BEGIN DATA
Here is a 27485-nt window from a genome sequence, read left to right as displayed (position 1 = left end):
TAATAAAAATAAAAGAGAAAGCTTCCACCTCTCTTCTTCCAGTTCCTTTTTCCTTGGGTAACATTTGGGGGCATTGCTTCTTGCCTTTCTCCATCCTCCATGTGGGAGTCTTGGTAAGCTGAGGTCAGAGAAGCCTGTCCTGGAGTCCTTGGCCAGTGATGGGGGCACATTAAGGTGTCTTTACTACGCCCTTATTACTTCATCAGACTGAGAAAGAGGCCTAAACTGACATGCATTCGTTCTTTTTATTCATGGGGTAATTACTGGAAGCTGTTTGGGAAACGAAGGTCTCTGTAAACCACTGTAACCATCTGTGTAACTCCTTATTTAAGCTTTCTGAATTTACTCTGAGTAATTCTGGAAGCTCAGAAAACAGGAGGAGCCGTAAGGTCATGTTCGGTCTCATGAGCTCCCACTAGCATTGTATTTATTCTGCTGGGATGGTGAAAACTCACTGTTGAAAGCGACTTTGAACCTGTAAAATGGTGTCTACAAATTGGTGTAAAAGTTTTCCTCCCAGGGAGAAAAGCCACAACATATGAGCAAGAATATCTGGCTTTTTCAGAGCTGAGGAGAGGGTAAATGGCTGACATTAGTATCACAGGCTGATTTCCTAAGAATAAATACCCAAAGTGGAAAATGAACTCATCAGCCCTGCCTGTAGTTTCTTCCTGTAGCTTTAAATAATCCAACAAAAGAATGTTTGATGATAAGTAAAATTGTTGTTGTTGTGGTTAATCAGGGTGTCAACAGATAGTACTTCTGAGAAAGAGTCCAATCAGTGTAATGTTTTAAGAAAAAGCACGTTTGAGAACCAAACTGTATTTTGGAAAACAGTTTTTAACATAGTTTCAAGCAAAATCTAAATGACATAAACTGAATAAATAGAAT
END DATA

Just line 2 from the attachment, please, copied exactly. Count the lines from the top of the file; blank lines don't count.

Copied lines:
TAATAAAAATAAAAGAGAAAGCTTCCACCTCTCTTCTTCCAGTTCCTTTTTCCTTGGGTAACATTTGGGGGCATTGCTTCTTGCCTTTCTCCATCCTCCATGTGGGAGTCTTGGTAAGCTGAGGTCAGAGAAGCCTGTCCTGGAGTCCTTGGCCAGTGATGGGGGCACATTAAGGTGTCTTTACTACGCCCTTATTACTTCATCAGACTGAGAAAGAGGCCTAAACTGACATGCATTCGTTCTTTTTATTCATGGGGTAATTACTGGAAGCTGTTTGGGAAACGAAGGTCTCTGTAAACCACTGTAACCATCTGTGTAACTCCTTATTTAAGCTTTCTGAATTTACTCTGAGTAATTCTGGAAGCTCAGAAAACAGGAGGAGCCGTAAGGTCATGTTCGGTCTCATGAGCTCCCACTAGCATTGTATTTATTCTGCTGGGATGGTGAAAACTCACTGTTGAAAGCGACTTTGAACCTGTAAAATGGTGTCTACAAATTGGTGTAAAAGTTTTCCTCCCAGGGAGAAAAGCCACAACATATGAGCAAGAATATCTGGCTTTTTCAGAGCTGAGGAGAGGGTAAATGGCTGACATTAGTATCACAGGCTGATTTCCTAAGAATAAATACCCAAAGTGGAAAATGAACTCATCAGCCCTGCCTGTAGTTTCTTCCTGTAGCTTTAAATAATCCAACAAAAGAATGTTTGATGATAAGTAAAATTGTTGTTGTTGTGGTTAATCAGGGTGTCAACAGATAGTACTTCTGAGAAAGAGTCCAATCAGTGTAATGTTTTAAGAAAAAGCACGTTTGAGAACCAAACTGTATTTTGGAAAACAGTTTTTAACATAGTTTCAAGCAAAATCTAAATGACATAAACTGAATAAATAGAAT